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Enterprise Architecture Matters

Adrian Grigoriu

The definition of EA is what it is rather than what it is for

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EA is often defined not as what it is but as what we think it is for. Too many EA definitions emphasise EA as a purpose rather than a description of what it is. 

There are a few issues with this. 

To start with, can you define a car by your goals, that is, driving to the office or transporting your farm product or elsewhere?

Also, there are many developments that contribute to the same goal often mentioned in the definition, often about achieving the enterprise vision and objectives. But such an abstract goal does not uniquely identify the endeavour. In fact, EA is only one of the many contributing factors to this outcome. 

And even if the goal is fulfilled, the EA may not be employed for the purpose, may not even exist as an integrated artifact or may not be fit for purpose. Hence it does not contribute to goal of achieving the good of the enterprise, at all. Besides, EA is used for other purposes such as documenting the enterprise or fixing malfunctions. Hence, there are other purposes and as such, potential definitions for EA.

Also a proper definition should perhaps reflect as close as possible the meaning of the terms it consists of, in order to avoid misleading interpretations. That is the naming of a concept should be in line with the definition. For instance, when we say enterprise architecture it is not strategy or business models we're talking about. That would only serve to confuse people as it happens since too many EA definitions have nothing or little to do with the terms in the name. This opens the path to any interpretation that suits the issuer.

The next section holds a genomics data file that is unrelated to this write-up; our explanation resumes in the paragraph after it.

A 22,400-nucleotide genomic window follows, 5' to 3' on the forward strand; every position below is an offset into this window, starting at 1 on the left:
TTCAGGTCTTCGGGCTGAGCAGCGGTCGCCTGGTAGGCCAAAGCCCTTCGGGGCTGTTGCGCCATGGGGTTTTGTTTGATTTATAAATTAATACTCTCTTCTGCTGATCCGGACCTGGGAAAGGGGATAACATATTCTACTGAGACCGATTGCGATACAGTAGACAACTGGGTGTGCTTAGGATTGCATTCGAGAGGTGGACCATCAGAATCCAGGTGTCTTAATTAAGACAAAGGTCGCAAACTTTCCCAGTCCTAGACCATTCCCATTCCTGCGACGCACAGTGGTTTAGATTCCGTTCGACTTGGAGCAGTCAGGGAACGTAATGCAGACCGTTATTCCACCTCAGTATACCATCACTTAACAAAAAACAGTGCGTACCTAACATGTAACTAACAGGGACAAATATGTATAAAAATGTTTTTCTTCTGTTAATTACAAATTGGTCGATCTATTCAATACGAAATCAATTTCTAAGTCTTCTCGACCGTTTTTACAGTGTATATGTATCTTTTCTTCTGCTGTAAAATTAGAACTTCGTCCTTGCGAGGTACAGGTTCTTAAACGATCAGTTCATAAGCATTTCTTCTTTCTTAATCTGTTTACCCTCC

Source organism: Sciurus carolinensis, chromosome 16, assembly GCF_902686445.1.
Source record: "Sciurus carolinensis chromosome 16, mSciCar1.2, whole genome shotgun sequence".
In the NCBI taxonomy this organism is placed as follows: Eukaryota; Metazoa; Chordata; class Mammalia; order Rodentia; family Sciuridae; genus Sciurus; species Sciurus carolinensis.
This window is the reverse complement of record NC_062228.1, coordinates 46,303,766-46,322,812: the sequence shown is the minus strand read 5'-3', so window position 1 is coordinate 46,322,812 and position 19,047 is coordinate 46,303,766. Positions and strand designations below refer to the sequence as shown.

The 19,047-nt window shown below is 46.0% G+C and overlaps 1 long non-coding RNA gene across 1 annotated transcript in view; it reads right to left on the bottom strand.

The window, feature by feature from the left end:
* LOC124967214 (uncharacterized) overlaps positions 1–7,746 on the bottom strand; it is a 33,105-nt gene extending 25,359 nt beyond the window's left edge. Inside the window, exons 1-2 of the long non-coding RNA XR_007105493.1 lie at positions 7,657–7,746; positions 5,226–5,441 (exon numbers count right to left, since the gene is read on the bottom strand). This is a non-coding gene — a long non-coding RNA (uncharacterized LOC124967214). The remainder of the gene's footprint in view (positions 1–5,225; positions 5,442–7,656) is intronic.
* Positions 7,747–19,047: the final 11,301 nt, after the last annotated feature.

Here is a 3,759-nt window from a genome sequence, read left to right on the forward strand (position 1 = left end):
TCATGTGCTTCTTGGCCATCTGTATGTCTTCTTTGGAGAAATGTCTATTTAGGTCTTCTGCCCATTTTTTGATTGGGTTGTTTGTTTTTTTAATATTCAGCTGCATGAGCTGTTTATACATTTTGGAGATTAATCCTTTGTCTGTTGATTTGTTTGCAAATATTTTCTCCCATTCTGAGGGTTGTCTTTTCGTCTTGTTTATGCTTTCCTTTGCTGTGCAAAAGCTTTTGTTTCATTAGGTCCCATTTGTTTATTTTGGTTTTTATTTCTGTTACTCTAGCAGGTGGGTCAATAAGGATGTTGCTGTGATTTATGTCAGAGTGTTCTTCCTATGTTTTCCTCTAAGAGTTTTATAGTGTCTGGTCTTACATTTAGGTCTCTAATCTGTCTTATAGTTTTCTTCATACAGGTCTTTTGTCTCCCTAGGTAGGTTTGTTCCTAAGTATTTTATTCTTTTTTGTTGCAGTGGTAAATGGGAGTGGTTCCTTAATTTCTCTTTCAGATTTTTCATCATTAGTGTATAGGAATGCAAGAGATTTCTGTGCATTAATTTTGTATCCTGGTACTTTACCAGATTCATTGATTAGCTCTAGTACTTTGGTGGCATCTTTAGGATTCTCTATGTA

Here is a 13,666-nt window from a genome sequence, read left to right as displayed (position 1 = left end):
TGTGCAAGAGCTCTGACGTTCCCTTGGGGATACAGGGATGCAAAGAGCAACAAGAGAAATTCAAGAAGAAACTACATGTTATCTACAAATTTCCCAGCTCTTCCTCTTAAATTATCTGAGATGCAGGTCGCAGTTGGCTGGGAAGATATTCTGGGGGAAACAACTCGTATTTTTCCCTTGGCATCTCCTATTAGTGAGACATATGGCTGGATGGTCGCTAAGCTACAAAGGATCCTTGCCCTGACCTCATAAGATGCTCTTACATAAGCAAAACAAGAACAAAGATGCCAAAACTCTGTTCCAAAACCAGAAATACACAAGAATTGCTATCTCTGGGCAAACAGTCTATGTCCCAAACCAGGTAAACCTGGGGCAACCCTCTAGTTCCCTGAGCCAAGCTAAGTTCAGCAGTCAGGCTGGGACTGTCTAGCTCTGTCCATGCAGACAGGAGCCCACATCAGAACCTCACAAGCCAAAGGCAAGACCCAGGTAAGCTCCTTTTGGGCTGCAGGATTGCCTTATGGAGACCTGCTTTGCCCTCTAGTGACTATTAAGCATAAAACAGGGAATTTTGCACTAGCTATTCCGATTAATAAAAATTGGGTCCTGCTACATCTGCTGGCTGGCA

There are, as well, many partial definitions depending on the scope or limited view of the EA. For some, EA is a reflection of the Business Model (BM), for instance, or it is an operating model or an IT architecture and so on. But these represent only Enterprise Architecture viewpoints that are indeed part of the whole EA picture.

Considering all the above, and the constituent terms of the name - enterprise & architecture -,  we can then holistically define EA as the organisation and the description of the enterprise.

What it is for, what it consists of...  are still good questions that deserve answers. Not in this post though.

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Adrian Grigoriu blogs about everything relating to enterprise and business architecture, SOA, frameworks, design, planning, execution, organization and related issues.

Adrian Grigoriu

Adrian is an executive consultant in enterprise architecture, former head of enterprise architecture at Ofcom, the spectrum and broadcasting U.K. regulatory agency and chief architect at TM Forum, an organization providing a reference integrated business architecture framework, best practices and standards for the telecommunications and digital media industries. He also was a high technology, enterprise architecture and strategy senior manager at Accenture and Vodafone, and a principal consultant and lead architect at Qantas, Logica, Lucent Bell Labs and Nokia. He is the author of two books on enterprise architecture development available on Kindle and published articles with BPTrends, the Microsoft Architecture Journal and the EI magazine. Shortlisted by Computer Weekly for the IT Industry blogger of the year 2011.

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